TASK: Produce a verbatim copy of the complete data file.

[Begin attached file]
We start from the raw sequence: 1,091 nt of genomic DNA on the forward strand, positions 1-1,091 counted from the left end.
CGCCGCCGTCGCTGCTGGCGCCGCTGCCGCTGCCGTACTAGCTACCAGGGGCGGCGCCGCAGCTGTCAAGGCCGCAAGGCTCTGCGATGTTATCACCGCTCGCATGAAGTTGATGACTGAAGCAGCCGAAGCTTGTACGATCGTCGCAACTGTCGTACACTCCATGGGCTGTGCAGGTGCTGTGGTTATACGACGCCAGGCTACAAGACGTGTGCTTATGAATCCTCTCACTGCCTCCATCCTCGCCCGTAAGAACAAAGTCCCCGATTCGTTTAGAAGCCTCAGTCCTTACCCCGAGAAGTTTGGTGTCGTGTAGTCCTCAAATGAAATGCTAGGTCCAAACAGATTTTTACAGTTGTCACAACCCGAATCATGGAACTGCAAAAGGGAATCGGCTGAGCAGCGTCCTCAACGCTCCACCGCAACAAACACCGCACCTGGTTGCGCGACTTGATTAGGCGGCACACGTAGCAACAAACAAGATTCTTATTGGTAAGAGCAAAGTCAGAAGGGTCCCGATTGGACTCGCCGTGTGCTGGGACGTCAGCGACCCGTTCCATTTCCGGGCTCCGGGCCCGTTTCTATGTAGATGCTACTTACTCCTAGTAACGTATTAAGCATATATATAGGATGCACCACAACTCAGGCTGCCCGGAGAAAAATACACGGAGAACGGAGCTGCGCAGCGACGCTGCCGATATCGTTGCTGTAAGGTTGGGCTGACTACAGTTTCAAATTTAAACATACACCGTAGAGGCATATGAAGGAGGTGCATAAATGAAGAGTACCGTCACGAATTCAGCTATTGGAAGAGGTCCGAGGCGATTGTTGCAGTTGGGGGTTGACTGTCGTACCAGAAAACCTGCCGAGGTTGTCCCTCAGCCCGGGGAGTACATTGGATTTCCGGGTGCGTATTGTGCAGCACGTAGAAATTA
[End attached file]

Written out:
We start from the raw sequence: 1,091 nt of genomic DNA on the forward strand, positions 1-1,091 counted from the left end.
CGCCGCCGTCGCTGCTGGCGCCGCTGCCGCTGCCGTACTAGCTACCAGGGGCGGCGCCGCAGCTGTCAAGGCCGCAAGGCTCTGCGATGTTATCACCGCTCGCATGAAGTTGATGACTGAAGCAGCCGAAGCTTGTACGATCGTCGCAACTGTCGTACACTCCATGGGCTGTGCAGGTGCTGTGGTTATACGACGCCAGGCTACAAGACGTGTGCTTATGAATCCTCTCACTGCCTCCATCCTCGCCCGTAAGAACAAAGTCCCCGATTCGTTTAGAAGCCTCAGTCCTTACCCCGAGAAGTTTGGTGTCGTGTAGTCCTCAAATGAAATGCTAGGTCCAAACAGATTTTTACAGTTGTCACAACCCGAATCATGGAACTGCAAAAGGGAATCGGCTGAGCAGCGTCCTCAACGCTCCACCGCAACAAACACCGCACCTGGTTGCGCGACTTGATTAGGCGGCACACGTAGCAACAAACAAGATTCTTATTGGTAAGAGCAAAGTCAGAAGGGTCCCGATTGGACTCGCCGTGTGCTGGGACGTCAGCGACCCGTTCCATTTCCGGGCTCCGGGCCCGTTTCTATGTAGATGCTACTTACTCCTAGTAACGTATTAAGCATATATATAGGATGCACCACAACTCAGGCTGCCCGGAGAAAAATACACGGAGAACGGAGCTGCGCAGCGACGCTGCCGATATCGTTGCTGTAAGGTTGGGCTGACTACAGTTTCAAATTTAAACATACACCGTAGAGGCATATGAAGGAGGTGCATAAATGAAGAGTACCGTCACGAATTCAGCTATTGGAAGAGGTCCGAGGCGATTGTTGCAGTTGGGGGTTGACTGTCGTACCAGAAAACCTGCCGAGGTTGTCCCTCAGCCCGGGGAGTACATTGGATTTCCGGGTGCGTATTGTGCAGCACGTAGAAATTA